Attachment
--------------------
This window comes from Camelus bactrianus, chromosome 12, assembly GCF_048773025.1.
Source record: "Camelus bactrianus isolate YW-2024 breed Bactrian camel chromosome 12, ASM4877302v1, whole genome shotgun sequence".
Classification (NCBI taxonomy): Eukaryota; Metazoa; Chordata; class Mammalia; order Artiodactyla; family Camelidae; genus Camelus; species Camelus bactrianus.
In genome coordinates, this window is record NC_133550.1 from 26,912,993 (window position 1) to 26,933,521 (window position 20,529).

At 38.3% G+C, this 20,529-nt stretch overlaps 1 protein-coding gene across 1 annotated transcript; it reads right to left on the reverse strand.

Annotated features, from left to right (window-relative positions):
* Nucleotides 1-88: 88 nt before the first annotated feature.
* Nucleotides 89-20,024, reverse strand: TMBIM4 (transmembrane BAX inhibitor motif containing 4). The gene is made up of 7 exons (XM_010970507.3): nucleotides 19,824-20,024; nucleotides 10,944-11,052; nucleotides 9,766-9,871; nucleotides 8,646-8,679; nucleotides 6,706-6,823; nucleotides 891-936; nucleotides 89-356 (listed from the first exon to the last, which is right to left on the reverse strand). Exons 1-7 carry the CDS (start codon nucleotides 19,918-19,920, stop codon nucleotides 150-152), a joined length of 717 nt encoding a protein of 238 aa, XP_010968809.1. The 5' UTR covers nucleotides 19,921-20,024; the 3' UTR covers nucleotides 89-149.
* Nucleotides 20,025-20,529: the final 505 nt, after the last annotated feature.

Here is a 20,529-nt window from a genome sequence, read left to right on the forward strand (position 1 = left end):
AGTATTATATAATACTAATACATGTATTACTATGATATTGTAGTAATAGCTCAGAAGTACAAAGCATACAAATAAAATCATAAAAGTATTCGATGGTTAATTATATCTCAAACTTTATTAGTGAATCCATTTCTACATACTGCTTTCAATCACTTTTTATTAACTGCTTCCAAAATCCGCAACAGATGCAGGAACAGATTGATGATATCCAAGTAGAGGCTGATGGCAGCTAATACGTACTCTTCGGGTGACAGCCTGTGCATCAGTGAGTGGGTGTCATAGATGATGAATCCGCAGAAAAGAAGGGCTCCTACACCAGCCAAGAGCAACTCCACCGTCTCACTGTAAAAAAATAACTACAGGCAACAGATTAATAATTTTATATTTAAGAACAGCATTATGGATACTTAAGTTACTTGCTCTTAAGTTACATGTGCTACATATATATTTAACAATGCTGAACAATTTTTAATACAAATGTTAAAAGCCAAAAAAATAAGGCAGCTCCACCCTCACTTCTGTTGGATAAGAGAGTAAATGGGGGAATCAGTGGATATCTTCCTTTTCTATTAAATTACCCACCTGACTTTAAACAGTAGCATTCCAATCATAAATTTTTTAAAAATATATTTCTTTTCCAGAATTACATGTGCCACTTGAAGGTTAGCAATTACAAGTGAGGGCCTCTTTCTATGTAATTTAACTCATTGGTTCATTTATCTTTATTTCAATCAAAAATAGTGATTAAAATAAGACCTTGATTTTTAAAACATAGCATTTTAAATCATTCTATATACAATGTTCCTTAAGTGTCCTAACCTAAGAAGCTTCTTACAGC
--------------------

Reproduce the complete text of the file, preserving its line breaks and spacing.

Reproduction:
This window comes from Camelus bactrianus, chromosome 12, assembly GCF_048773025.1.
Source record: "Camelus bactrianus isolate YW-2024 breed Bactrian camel chromosome 12, ASM4877302v1, whole genome shotgun sequence".
Classification (NCBI taxonomy): Eukaryota; Metazoa; Chordata; class Mammalia; order Artiodactyla; family Camelidae; genus Camelus; species Camelus bactrianus.
In genome coordinates, this window is record NC_133550.1 from 26,912,993 (window position 1) to 26,933,521 (window position 20,529).

At 38.3% G+C, this 20,529-nt stretch overlaps 1 protein-coding gene across 1 annotated transcript; it reads right to left on the reverse strand.

Annotated features, from left to right (window-relative positions):
* Nucleotides 1-88: 88 nt before the first annotated feature.
* Nucleotides 89-20,024, reverse strand: TMBIM4 (transmembrane BAX inhibitor motif containing 4). The gene is made up of 7 exons (XM_010970507.3): nucleotides 19,824-20,024; nucleotides 10,944-11,052; nucleotides 9,766-9,871; nucleotides 8,646-8,679; nucleotides 6,706-6,823; nucleotides 891-936; nucleotides 89-356 (listed from the first exon to the last, which is right to left on the reverse strand). Exons 1-7 carry the CDS (start codon nucleotides 19,918-19,920, stop codon nucleotides 150-152), a joined length of 717 nt encoding a protein of 238 aa, XP_010968809.1. The 5' UTR covers nucleotides 19,921-20,024; the 3' UTR covers nucleotides 89-149.
* Nucleotides 20,025-20,529: the final 505 nt, after the last annotated feature.

Here is a 20,529-nt window from a genome sequence, read left to right on the forward strand (position 1 = left end):
AGTATTATATAATACTAATACATGTATTACTATGATATTGTAGTAATAGCTCAGAAGTACAAAGCATACAAATAAAATCATAAAAGTATTCGATGGTTAATTATATCTCAAACTTTATTAGTGAATCCATTTCTACATACTGCTTTCAATCACTTTTTATTAACTGCTTCCAAAATCCGCAACAGATGCAGGAACAGATTGATGATATCCAAGTAGAGGCTGATGGCAGCTAATACGTACTCTTCGGGTGACAGCCTGTGCATCAGTGAGTGGGTGTCATAGATGATGAATCCGCAGAAAAGAAGGGCTCCTACACCAGCCAAGAGCAACTCCACCGTCTCACTGTAAAAAAATAACTACAGGCAACAGATTAATAATTTTATATTTAAGAACAGCATTATGGATACTTAAGTTACTTGCTCTTAAGTTACATGTGCTACATATATATTTAACAATGCTGAACAATTTTTAATACAAATGTTAAAAGCCAAAAAAATAAGGCAGCTCCACCCTCACTTCTGTTGGATAAGAGAGTAAATGGGGGAATCAGTGGATATCTTCCTTTTCTATTAAATTACCCACCTGACTTTAAACAGTAGCATTCCAATCATAAATTTTTTAAAAATATATTTCTTTTCCAGAATTACATGTGCCACTTGAAGGTTAGCAATTACAAGTGAGGGCCTCTTTCTATGTAATTTAACTCATTGGTTCATTTATCTTTATTTCAATCAAAAATAGTGATTAAAATAAGACCTTGATTTTTAAAACATAGCATTTTAAATCATTCTATATACAATGTTCCTTAAGTGTCCTAACCTAAGAAGCTTCTTACAGC